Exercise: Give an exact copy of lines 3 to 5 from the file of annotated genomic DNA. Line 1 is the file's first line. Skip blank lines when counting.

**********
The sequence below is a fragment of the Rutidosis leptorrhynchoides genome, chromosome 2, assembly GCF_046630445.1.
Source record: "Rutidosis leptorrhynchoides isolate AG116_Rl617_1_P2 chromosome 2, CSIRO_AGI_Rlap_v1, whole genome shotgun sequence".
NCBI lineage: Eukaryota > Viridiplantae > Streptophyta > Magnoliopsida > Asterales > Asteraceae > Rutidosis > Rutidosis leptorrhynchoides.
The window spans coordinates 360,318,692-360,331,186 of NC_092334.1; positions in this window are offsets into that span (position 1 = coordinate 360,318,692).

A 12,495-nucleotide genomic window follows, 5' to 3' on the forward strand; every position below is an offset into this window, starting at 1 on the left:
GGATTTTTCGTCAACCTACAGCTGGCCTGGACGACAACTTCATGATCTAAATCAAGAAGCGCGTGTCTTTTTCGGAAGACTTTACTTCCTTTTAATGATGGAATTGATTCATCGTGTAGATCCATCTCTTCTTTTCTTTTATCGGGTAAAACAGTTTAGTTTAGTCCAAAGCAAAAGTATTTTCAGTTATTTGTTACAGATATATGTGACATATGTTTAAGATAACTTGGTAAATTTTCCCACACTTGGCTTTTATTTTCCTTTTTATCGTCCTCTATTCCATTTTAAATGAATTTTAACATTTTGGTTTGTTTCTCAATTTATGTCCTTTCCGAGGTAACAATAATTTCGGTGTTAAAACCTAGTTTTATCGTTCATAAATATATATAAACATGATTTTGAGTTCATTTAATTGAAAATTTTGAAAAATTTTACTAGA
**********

NCBI lineage: Eukaryota > Viridiplantae > Streptophyta > Magnoliopsida > Asterales > Asteraceae > Rutidosis > Rutidosis leptorrhynchoides.
The window spans coordinates 360,318,692-360,331,186 of NC_092334.1; positions in this window are offsets into that span (position 1 = coordinate 360,318,692).

A 12,495-nucleotide genomic window follows, 5' to 3' on the forward strand; every position below is an offset into this window, starting at 1 on the left: